Using Educational Toys To Encourage Learning

The Autism Helper Leveled Daily Curriculum was designed for our unique learners. The holidays are here and I thought this would be a great opportunity to recommend some educational toys. Maybe you want to build your homeschool classroom with the gift cards you receive or take advantage of end-of-year sales. Educational toys make learning fun and can be used for independent work, extra practice, and building fluency. Choosing a toy, activity, or game based on your learner’s interests helps to capture their attention and make learning more engaging and fun.

Here are my recommendations for using educational toys to encourage learning with The Leveled Daily Curriculum.

Learning Letters

Alphabet Learning Locks are wonderful for fine motor skills. These teach matching uppercase to lowercase letters and beginning sounds as well. Part of the Roadmap to Reading Course includes teaching our learners vocabulary. If you have a learner with budding skills, you can use the Basic Skills Vocabulary Unit to teach foundational vocabulary. Matching games teach many skills including very important executive functioning skills. I love alphabet matching games like this one because not only does it reinforce what Ben and George are learning in the Level 1 Language Arts and Reading Comprehension Curriculum, but it also teaches things like turn-taking. They are also developing their executive functioning skills like working memory, sustained attention, response inhibition, and organization. The ABC Puzzle by The Learning Journey continues these skills for learners who are learning beginning letter sounds.

Learning Numbers

For budding learners who are learning numbers and one-to-one correspondence in the Math Curriculum, levels 0.5 and 1, Lakeshore Touch & Match Counting Cards helps build math fluency by giving your learner extra practice. My boys love them because they are very tactile learners. They use physical touch to learn a concept, and these cards are textured. Learning Resources Counting Cans also give a hands-on learning approach. When I taught in a special education classroom, these were always a favorite with my students. These are also great to teach core language, such as “In,” “out,” “open,” and “close.” We have been teaching Ben to play Connect 4 to help build math fluency. I use his anchor charts from previous units of the Math Curriculum, Level 1 to provide him with visuals. This game is also teaching him executive functioning skills like working memory, sustained attention, and response inhibition.


Higher Level Math

Davyd is using the Leveled Daily Curriculum Level 3 for Math and level 2 for Functional Math. Davyd is a very visual learner. Lakeshore Pop & Add gives him a fun way to practice what he learned from his curriculum. Lakeshore Counting Money Puzzles and Equation Match-ups help him practice upper-level math skills and also helps build his executive functioning skills like organization, sustained attention, and response inhibition. They are self-correcting so they are great for independent work when I need to work with his brothers.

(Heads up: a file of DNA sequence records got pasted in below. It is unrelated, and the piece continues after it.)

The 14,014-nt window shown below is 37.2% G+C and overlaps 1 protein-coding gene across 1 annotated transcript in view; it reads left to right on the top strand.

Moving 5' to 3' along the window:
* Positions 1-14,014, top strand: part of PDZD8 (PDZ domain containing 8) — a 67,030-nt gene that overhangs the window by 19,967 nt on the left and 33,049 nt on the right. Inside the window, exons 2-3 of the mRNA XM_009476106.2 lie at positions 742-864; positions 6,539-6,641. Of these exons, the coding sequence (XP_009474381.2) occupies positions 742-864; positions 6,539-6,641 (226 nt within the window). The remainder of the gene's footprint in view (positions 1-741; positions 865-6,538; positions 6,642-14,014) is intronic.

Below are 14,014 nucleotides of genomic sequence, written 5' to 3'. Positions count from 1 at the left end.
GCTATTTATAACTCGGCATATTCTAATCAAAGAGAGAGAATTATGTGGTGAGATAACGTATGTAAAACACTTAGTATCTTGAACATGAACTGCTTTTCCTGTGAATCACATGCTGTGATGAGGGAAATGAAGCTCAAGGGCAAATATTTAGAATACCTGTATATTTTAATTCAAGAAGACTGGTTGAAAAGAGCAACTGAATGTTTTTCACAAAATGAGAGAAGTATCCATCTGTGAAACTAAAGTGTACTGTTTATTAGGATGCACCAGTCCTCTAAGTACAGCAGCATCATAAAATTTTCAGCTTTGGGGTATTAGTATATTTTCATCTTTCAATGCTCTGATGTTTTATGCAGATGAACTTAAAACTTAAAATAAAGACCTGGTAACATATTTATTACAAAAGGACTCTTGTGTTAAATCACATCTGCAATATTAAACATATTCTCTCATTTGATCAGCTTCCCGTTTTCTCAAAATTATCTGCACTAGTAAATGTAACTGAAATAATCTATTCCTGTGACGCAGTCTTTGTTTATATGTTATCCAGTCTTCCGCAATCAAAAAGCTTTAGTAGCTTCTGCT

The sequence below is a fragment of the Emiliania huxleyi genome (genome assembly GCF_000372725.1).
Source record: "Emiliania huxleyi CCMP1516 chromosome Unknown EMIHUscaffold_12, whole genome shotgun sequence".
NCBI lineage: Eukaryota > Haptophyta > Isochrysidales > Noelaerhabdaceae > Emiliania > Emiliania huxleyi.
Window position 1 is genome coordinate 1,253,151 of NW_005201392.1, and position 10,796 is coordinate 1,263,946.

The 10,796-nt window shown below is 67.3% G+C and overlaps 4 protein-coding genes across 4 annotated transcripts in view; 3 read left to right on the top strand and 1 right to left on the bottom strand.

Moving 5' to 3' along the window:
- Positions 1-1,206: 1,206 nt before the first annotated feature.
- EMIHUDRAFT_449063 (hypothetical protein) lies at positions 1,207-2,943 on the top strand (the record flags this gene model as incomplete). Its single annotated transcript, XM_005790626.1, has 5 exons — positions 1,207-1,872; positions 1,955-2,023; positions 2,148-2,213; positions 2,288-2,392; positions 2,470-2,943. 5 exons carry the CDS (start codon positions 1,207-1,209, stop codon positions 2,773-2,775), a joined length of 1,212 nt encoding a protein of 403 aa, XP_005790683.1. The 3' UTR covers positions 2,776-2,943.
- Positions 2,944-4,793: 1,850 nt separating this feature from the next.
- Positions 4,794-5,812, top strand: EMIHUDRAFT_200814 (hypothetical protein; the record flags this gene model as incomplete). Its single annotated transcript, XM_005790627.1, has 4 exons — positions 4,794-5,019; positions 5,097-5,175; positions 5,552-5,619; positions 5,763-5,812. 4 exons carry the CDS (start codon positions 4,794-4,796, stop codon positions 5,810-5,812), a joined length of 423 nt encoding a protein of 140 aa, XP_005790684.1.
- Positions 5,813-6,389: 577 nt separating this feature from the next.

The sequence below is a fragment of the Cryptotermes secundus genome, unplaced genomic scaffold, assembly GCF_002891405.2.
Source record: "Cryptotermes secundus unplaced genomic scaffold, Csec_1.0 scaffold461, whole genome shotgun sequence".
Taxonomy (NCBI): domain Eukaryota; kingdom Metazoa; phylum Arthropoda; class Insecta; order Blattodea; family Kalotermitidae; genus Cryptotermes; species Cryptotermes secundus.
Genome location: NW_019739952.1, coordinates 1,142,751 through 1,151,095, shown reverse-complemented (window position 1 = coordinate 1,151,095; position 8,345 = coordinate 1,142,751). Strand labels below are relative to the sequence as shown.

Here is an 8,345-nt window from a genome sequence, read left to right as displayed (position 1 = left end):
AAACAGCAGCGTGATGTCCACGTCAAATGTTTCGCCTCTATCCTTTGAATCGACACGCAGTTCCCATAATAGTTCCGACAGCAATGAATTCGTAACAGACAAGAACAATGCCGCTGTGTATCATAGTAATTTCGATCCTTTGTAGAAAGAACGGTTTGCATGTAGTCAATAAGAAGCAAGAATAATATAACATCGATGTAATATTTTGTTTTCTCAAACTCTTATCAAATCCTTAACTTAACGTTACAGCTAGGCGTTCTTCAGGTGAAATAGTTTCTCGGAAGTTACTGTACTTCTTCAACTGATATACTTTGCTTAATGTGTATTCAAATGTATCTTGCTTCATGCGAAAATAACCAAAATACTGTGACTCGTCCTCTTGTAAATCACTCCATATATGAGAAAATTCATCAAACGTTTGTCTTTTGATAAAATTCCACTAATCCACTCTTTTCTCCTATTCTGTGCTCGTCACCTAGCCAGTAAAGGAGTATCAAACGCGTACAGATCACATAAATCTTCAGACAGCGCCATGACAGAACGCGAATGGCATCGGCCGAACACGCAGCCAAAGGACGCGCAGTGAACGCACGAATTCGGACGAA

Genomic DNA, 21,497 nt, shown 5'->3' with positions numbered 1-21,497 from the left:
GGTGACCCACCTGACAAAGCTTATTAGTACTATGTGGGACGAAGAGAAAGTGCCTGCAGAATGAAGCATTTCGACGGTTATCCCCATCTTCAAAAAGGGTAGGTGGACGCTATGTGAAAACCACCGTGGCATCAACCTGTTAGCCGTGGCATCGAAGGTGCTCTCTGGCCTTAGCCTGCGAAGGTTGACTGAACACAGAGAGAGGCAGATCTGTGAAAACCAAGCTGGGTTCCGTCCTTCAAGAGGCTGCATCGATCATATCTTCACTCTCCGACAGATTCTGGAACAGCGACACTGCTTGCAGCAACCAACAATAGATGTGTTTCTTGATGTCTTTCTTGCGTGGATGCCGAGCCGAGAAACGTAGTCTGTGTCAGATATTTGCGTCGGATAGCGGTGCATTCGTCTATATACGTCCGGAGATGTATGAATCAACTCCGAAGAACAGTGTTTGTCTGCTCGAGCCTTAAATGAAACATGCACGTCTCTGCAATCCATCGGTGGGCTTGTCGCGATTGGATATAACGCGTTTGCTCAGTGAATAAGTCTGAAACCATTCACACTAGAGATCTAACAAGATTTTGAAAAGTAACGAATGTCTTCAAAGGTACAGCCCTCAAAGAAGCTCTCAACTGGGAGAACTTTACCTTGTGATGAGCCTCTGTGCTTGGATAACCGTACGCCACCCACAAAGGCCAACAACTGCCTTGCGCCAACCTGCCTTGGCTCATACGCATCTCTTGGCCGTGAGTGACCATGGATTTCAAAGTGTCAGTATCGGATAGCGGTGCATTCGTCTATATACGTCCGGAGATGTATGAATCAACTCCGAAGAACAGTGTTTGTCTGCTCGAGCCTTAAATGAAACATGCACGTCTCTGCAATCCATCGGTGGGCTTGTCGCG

Fine Motor Skills

Learning Resources Big Feelings Pineapple not only helps build fine motor skills but also allows the development of higher-level matching skills and teaching emotions. Learners can create faces on the pineapple to match the emotion and there is a handy guide to help them. This is a great activity to pair with a book about emotions, like The Autism Helper, Why Do You Feel? Learning Resources Noodle Knockout is also a fantastic game for teaching fine motor skills. It can also be used to work on communication skills, turn-taking, and executive functioning skills. My favorite fine motor activity is letting kids be creative with crayons, markers, and paint. You can get some canvas at your favorite craft store and let their imagination run wild.


Executive Functioning Skills

My boys are really into dinosaurs, so I loved that I found this Jurassic World Game. It teaches turn-taking, colors, and communication skills. I love using games to work on executive functioning skills. In the Executive functioning skills course, every skill comes with a handout that describes ways to build the skill and suggests games and activities you can use to work on the skill. The Jurassic World game is excellent for response inhibition, sustained attention, working memory, emotional control, task initiation, and flexibility.  I love Mental Blox Junior and The Three Little Pigs Puzzle Game because the puzzle gradually becomes more difficult for your learner. The Mental Blox also comes in a more advanced version when your learner is ready.  These puzzle games cover so most of the executive functioning skills!

Play gives children a chance to practice what they are learning. -Fred Rogers


  1. Really awesome tools❤️

    • SO great to hear! Thanks for reading 🙂


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